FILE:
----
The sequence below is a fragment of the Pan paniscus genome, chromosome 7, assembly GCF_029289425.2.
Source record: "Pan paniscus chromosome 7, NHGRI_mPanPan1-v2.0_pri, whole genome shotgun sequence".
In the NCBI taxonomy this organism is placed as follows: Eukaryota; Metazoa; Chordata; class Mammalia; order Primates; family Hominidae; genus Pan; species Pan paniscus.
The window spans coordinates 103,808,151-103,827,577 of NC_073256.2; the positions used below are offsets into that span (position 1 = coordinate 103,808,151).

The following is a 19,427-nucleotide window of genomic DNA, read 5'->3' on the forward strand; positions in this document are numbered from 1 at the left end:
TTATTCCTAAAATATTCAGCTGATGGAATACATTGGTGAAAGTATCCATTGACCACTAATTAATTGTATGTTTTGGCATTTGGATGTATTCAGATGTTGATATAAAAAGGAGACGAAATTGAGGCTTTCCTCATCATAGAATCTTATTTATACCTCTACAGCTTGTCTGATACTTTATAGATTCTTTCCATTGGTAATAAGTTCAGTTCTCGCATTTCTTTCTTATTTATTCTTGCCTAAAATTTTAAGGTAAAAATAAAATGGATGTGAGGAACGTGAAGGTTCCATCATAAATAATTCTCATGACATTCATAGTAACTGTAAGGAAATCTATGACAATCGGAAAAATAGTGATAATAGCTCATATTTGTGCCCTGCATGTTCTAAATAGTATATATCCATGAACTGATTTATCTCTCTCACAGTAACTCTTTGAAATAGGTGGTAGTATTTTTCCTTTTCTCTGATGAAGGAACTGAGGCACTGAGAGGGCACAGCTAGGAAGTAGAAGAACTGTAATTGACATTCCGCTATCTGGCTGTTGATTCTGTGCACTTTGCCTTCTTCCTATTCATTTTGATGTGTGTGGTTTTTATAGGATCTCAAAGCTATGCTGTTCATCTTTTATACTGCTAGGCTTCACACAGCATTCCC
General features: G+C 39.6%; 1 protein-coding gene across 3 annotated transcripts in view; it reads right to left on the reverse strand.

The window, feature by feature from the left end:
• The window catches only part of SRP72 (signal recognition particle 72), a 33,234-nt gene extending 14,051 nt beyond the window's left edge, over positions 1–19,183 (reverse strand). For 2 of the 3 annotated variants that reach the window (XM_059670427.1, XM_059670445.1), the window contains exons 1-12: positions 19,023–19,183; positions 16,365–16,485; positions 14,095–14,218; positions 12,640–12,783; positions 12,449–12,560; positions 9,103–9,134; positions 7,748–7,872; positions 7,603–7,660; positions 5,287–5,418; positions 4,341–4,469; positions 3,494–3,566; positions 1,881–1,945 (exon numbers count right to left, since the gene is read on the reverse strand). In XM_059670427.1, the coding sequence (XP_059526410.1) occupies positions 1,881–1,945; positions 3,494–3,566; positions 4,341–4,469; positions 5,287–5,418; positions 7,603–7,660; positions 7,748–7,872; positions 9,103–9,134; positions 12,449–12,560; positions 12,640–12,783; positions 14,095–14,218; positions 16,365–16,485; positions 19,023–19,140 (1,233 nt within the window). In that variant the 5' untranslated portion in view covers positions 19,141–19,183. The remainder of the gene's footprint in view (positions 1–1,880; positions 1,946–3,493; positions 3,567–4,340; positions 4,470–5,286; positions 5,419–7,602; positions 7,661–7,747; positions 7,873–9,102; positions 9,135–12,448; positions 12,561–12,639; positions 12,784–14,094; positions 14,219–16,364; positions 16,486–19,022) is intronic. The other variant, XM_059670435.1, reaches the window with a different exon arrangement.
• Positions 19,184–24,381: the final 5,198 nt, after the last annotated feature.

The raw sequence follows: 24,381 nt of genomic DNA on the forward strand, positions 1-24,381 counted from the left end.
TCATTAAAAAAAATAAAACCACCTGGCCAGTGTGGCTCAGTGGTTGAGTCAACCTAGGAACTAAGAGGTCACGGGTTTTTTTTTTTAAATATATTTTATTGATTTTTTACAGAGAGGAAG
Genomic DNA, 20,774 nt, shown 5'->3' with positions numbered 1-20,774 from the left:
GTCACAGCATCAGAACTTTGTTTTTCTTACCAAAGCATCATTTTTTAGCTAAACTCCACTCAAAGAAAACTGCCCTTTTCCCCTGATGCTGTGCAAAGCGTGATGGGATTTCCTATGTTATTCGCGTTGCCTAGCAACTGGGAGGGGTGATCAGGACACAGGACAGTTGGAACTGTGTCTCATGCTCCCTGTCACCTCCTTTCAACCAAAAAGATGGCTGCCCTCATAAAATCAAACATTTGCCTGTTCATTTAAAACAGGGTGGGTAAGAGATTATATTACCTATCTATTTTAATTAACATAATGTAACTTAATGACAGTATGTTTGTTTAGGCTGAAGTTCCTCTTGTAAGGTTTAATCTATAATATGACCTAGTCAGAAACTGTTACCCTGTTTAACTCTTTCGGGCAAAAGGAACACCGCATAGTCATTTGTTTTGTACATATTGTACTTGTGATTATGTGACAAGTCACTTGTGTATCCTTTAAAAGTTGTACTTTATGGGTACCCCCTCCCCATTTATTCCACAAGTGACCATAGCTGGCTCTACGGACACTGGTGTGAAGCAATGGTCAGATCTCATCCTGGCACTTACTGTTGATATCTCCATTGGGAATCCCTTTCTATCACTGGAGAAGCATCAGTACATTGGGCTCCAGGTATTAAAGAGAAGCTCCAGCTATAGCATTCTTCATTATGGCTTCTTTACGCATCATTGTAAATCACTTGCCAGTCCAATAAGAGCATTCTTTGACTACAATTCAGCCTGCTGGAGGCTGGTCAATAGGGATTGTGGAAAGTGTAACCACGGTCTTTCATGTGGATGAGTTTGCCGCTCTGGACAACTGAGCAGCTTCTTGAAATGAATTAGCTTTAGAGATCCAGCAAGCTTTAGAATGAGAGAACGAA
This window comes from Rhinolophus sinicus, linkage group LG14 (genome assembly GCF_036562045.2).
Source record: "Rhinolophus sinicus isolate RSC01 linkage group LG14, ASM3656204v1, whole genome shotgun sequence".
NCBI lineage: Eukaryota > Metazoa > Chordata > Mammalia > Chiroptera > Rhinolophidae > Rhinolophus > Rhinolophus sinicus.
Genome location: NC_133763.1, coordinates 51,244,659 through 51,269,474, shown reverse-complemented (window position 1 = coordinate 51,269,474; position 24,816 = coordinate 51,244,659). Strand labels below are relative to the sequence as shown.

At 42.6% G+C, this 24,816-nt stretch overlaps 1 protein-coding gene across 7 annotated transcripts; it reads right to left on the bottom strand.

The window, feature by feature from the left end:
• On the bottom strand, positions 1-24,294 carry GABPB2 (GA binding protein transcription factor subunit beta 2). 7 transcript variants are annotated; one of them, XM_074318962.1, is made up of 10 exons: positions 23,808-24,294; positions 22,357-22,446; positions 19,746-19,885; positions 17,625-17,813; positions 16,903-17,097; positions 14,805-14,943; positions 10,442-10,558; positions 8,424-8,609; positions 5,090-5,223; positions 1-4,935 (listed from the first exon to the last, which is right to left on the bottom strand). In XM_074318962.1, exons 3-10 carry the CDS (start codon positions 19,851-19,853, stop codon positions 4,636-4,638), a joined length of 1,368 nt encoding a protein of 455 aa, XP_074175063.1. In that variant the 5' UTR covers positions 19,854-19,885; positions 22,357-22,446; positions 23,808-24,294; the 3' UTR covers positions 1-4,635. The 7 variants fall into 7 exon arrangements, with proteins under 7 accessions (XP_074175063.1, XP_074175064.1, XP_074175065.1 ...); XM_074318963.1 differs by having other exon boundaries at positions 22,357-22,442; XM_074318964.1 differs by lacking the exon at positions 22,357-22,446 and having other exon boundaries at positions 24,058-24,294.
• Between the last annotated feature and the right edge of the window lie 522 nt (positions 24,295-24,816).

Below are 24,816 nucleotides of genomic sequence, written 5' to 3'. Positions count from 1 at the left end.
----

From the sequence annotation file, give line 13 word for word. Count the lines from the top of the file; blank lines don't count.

Genomic DNA, 20,774 nt, shown 5'->3' with positions numbered 1-20,774 from the left: